"Suddenly, out of nowhere, it will be like someone is fisting your cervix. Sometimes it feels like hot pokers, sometimes it feels like cold pokers," she says.
"When you move your legs forward, it feels like you've got pain running from your stomach down to your toes, it feels like you're tearing in half."
The severity of these symptoms is regularly brushed off.
She felt bullied at a former workplace when women questioned her ability to withstand regular period pain.
She says they later came around and apologised because people closer to them had endometriosis too.
"Because it's a women's health issue it gets brushed under the rug because no one wants to talk about the fact that we're shedding our lining and bleeding, and it gets our tolerance of pain is doubted."
With no cure available, the disease is made even more frustrating by a lack of ways to manage it.
"You pay hundreds and hundreds of dollars to see these specialists and they just tell you to go on the pill, or offer surgery, but none of it works as a long term cure."
Stringfellow recommends visiting an endocrinologist or an endometriosis specialist ahead of a gynaecologist if a woman is experiencing symptoms.
"That's a mistake so many women make," she says.
Getting and idea of the regularity of symptoms is key, according the Stringfellow, who uses her social media as a platform to openly share her experiences, give advice and raise awareness.
Stringfellow says keeping track of how different foods effect the body can be useful and making dietary changes in the days leading up to a period.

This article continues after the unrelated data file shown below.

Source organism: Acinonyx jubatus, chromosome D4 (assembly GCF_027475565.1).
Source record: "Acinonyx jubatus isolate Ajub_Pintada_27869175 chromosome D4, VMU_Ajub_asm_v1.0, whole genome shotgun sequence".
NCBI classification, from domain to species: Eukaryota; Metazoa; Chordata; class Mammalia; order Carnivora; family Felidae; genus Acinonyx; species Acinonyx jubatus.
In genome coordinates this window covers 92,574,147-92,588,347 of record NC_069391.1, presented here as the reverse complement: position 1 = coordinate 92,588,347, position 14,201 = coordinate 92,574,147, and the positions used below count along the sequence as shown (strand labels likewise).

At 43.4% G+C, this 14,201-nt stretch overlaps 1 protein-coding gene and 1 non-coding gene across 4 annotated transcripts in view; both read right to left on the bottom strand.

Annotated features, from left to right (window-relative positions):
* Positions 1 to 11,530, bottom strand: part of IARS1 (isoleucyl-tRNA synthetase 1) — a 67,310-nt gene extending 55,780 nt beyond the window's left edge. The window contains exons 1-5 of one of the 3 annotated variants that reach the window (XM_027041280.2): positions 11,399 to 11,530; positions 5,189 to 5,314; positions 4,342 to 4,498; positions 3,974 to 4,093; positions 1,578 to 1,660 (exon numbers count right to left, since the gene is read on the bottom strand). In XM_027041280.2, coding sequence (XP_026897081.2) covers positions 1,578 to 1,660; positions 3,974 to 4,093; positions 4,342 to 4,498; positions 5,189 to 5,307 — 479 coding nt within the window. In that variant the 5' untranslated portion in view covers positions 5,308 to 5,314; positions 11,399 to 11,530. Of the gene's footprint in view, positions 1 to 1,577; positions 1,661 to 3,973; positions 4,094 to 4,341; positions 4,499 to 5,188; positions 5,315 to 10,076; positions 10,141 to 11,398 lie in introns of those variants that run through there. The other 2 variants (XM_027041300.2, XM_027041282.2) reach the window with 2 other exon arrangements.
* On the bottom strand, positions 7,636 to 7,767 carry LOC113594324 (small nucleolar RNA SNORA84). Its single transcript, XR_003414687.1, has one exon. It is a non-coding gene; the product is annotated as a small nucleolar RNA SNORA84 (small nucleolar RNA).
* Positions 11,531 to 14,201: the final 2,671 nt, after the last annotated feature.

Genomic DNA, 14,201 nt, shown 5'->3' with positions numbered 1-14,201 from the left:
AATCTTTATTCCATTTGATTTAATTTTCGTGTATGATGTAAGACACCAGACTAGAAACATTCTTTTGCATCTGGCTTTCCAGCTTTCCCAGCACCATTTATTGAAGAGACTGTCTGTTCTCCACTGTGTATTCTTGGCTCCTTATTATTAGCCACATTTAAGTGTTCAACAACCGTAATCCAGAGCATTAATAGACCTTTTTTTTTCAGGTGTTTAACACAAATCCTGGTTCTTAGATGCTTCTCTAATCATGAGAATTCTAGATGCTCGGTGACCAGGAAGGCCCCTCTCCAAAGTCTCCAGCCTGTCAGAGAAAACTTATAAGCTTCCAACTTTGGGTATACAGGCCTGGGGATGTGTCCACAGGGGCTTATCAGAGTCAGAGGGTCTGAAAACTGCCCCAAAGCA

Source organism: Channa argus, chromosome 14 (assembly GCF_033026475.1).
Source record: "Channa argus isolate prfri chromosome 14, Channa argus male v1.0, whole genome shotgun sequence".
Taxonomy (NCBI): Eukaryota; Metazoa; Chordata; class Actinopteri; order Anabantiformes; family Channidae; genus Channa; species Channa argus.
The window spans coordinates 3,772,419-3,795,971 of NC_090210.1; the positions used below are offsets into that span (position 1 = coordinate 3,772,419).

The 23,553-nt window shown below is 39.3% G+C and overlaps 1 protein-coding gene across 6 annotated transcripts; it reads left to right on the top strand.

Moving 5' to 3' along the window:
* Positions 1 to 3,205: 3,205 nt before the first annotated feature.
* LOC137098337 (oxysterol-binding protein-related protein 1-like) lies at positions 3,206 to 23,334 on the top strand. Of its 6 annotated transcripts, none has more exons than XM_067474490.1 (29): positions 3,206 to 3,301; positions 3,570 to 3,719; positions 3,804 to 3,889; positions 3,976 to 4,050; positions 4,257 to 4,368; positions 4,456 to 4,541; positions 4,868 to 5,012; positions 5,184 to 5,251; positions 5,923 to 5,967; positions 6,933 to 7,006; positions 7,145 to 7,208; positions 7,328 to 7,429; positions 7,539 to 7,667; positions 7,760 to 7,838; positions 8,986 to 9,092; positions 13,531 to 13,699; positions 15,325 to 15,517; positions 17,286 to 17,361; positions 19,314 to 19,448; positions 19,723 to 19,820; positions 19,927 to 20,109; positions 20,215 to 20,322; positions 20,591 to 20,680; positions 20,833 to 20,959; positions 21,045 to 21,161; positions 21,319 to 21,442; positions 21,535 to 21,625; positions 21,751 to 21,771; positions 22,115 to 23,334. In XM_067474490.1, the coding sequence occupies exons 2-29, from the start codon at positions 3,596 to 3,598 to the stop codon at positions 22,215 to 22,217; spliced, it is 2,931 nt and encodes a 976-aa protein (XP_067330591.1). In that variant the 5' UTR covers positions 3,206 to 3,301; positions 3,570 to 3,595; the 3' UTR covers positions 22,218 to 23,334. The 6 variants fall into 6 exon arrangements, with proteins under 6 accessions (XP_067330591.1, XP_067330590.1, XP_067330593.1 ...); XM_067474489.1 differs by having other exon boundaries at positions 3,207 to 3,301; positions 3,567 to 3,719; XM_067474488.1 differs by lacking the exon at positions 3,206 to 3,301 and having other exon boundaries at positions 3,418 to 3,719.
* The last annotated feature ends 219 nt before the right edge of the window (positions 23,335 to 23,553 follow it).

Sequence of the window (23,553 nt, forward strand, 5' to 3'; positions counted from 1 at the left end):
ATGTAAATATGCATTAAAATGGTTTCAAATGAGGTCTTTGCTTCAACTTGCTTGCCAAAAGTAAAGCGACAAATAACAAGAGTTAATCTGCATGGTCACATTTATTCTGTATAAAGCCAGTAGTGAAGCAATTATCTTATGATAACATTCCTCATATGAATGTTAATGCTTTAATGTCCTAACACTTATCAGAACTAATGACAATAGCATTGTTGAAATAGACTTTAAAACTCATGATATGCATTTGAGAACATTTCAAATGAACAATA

Deborah Bush, who is a World Endometriosis Society (WES) Board trustee and was awarded the New Zealand Order of Merit (MNZM) for her work in women's health, told Newshub for years women have been suffering stoically, often given inadequate and inappropriate treatment.
Research shows that 27 percent of girls are missing school regularly due to their crippling endometriosis pain, interfering with their education and their futures.
Many go on as adult women to experience difficulty gaining and holding down employment, struggling with mental health issues and infertility, chronic stabbing stomach pains, IBS symptoms
"Some have been suicidal such has been their despair, frustration and inability to cope with the excruciating pain and ongoing sense of helplessness."
On Monday, guidelines for GPs, surgeons and all health professionals to follow to help the diagnosis and treatment of women with endometriosis in New Zealand were launched in Parliament.
"We have spent decades supporting thousands of desperate patients, some as young as 11 or 12, with many waiting years, even decades for a formal diagnosis," she says.
Bush said the move hopefully "heralds a brighter future" for the Kiwi women and girls battling the disease not monthly, but on a daily basis.
The battle to establish formal clinical guidelines has been a personal crusade for New Zealand’s global endometriosis campaigner.
"We just have to do better for the 130,000 New Zealand patients living with endometriosis."